And in the coming weeks, in the run-up to Christmas and Hanukkah, many people will be buying multiple items as gifts. If they do some or all of their gift shopping via your link, you will earn multiple commissions.

Admittedly, Amazon doesn’t pay a fortune to Associates. Commission starts at just 5 percent, rising to the dizzy heights of 15 percent for some products. By way of comparison, affiliate commissions paid on downloadable products are often over 40 percent, and in some cases up to 100. See my recent post about the WCCL/Kaleidoscope Global affiliate program, for example.

Even so, if someone spends a lot of money on a visit (and it happens at this time of year) the returns to you as the referrer can be substantial. Darren Rowse (aka Problogger) regularly lists surprising products people have bought from Amazon on visits via his links. Here’s one eye-opening list he posted a while ago.

If you’re not an Amazon Associate already, you can easily join by scrolling down to the foot of the Amazon homepage, clicking on Associates Program, and following the instructions to sign up. Note that you will need to join each national store’s Associates program separately to promote there.

Once you’re in, Amazon have a huge range of banners and widgets you can use on your blog or website. They include, of course, simple image ads such as the one below for my latest Kindle e-book on…

You can also have all manner of other widgets, including slideshows, word clouds, best deals boxes, and so on. Here’s an example of an Amazon UK deals widget that is automatically updated.

Of course, it’s possible that all you want is a simple text link. You can get this via the grey Amazon Associates Site Stripe that appears at the top of the screen when you are logged in. The Site Stripe will give you affiliate links for whatever Amazon page you happen to be on. As an example, here is my text link for the All-New Fire-TV with Alexa Voice Remote on Amazon UK:

You can also access image and text-and-image links via the Site Stripe, and social media (Facebook and Twitter) posting links as well.

And finally, there is a new, free Amazon plugin that self-hosted WordPress blog owners can use to quickly insert formatted links and images into their posts. More information can be found by clicking here.

One slight drawback of the methods above is that if your visitor is located somewhere with a different national Amazon store, they won’t automatically be redirected. If you are targeting a multinational audience, you might therefore like to consider using the Geniuslink or Booklinker services.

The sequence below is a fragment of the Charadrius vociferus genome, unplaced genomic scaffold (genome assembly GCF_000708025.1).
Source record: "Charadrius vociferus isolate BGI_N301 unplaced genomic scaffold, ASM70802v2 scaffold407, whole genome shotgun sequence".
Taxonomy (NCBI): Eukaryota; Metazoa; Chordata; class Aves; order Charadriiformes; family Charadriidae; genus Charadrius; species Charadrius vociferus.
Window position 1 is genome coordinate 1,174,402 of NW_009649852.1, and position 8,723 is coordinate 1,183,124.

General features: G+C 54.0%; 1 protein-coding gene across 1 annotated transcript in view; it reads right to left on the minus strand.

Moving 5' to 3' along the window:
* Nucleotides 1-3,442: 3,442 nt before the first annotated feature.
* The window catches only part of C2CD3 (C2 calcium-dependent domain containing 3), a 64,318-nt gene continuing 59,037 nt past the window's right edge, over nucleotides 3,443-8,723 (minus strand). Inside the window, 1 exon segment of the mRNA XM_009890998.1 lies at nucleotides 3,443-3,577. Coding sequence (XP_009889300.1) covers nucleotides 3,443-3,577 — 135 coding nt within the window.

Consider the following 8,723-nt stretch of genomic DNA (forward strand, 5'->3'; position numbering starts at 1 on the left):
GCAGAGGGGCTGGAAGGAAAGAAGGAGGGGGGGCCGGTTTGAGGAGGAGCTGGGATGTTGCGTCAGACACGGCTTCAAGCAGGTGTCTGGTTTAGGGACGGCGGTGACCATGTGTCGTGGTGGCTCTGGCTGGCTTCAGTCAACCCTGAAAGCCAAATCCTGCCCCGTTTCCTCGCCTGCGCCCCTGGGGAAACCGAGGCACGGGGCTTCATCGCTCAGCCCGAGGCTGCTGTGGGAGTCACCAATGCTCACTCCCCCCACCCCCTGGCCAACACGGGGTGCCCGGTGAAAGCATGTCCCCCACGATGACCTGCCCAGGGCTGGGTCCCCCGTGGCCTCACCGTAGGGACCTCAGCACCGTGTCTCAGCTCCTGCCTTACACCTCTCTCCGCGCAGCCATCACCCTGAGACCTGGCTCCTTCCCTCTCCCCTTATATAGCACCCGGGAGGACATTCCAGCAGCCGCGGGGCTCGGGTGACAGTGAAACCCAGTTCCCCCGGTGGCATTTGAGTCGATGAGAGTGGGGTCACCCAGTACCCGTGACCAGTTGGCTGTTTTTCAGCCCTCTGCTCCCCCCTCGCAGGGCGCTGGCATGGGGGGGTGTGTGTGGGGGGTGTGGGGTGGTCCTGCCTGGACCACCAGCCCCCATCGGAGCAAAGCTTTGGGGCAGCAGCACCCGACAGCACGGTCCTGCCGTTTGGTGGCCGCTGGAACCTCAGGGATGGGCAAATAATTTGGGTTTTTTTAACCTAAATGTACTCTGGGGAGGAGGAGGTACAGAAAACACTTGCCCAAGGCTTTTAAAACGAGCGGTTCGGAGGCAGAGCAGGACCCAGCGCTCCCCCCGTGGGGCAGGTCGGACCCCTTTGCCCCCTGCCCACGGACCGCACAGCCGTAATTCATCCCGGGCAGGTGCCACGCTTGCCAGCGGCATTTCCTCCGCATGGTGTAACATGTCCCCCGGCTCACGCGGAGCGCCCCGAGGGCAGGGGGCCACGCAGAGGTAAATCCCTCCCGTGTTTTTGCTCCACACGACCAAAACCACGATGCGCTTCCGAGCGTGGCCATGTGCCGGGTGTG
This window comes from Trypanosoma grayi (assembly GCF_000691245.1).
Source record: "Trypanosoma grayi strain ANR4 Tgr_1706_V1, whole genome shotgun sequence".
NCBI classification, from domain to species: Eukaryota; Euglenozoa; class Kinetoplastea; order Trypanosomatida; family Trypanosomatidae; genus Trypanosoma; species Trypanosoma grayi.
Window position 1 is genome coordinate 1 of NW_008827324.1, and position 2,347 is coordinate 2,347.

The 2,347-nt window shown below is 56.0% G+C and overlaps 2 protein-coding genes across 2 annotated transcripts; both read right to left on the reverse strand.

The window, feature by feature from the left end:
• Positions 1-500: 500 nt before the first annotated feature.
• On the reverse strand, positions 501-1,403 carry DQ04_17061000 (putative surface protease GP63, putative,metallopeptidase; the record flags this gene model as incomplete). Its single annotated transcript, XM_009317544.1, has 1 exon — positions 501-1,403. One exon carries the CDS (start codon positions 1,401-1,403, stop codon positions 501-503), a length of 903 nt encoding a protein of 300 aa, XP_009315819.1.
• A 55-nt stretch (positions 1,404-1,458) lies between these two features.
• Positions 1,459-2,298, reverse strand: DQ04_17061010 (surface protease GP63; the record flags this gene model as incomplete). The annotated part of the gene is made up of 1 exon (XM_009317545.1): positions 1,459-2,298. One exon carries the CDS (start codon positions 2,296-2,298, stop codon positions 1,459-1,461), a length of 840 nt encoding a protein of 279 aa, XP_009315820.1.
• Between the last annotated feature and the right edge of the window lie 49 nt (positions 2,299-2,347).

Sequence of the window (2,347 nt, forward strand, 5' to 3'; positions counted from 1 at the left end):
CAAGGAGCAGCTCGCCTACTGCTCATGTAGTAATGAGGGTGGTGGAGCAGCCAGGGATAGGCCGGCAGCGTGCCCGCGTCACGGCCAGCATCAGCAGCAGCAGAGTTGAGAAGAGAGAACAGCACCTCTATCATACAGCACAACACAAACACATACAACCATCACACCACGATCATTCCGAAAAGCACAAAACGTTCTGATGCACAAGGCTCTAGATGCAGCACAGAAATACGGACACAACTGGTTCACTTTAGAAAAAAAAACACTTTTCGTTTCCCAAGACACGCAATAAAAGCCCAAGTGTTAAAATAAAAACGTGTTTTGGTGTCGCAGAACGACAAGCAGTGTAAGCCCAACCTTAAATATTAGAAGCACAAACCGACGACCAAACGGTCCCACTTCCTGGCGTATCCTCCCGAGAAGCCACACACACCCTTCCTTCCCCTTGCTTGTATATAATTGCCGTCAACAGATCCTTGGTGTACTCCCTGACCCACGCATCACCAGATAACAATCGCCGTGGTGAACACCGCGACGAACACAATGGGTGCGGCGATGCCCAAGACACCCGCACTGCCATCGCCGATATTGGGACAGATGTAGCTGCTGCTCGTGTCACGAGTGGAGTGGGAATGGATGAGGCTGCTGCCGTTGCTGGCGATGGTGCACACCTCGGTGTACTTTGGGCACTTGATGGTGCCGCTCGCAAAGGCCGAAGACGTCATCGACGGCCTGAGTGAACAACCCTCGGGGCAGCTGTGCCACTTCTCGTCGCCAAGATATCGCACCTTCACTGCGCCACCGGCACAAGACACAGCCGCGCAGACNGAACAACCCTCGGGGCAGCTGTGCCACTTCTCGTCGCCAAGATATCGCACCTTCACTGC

Both of these are run by the GeoRiot organization. They create a single link that detects where visitors are and automatically forwards them to their own national store, with your affiliate link if you have entered one for the store concerned.

I wrote about Geniuslink in this recent post, and Booklinker in this one. Geniuslink has more bells and whistles than Booklinker. There is a monthly fee starting at $9, although you can try it free of charge for 14 days. Booklinker is a more stripped-down service, but it is free however many clicks your links attract.

Here is a sample link created with Booklinker for my Kindle e-book on plotting: Click on this and it should take you straight to the appropriate page of your own national Amazon store. Try it and see 🙂

Good luck on Amazon, and I hope you sell lots of book, e-books and more expensive items as the festive season approaches!

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Important News for Affiliates of WCCL (My Publishers)

Important News for Affiliates of WCCL (My Publishers)

As many of you will know, at one time I wrote a number of courses for the electronic publishing house WCCL. Probably the best known of these is Write Any Book in Under 28 Days (also known as The Nick Daws Course).

I stopped working as a writer for WCCL a few years ago, and the company has since been taken over at least twice. The current owners are a company called Kaleidoscope Global. They are still selling my courses (along with many others). They are within their rights to do so, as WCCL purchased all rights in them a number of years ago. I remain an affiliate for the company, as basically it would be mad for me not to.

I know that a number of you are also affiliates of WCCL, which enables you to earn substantial profits (typically 50%) by marketing the company’s courses and other products. So I wanted to draw your attention today to the fact that the old affiliate platform is closing down and a new one has been launched at

I have been in touch with Kaleidoscope and they have told me that affiliate links created using the old platform at will not go on working for much longer. So if you have banners or text links to any WCCL products containing your affiliate code, it’s essential to register on the new Kaleidoscope Global platform and get new links there.

If you are an active affiliate you should have received an email about this from the company a few weeks ago, but if not you can contact their affiliate manager via the website.

If you are not yet an affiliate and wish to join the program, you can apply via the Kaleidoscope Global website. The company is planning to launch a range of new products in the coming months, so there should be plenty to promote.

You can also, of course, promote any of their hundreds of older products (including my courses), but be aware that some of these have been on the market for ten years or more and I don’t know when they were last updated. Of my own courses, I am only actively promoting Write Any Book in Under 28 Days and Essential English for Authors currently, as these are basically evergreen titles. You can see a sample banner for Essential English for Authors at the foot of this post.

If you have any comments or questions, as ever, please do post them below.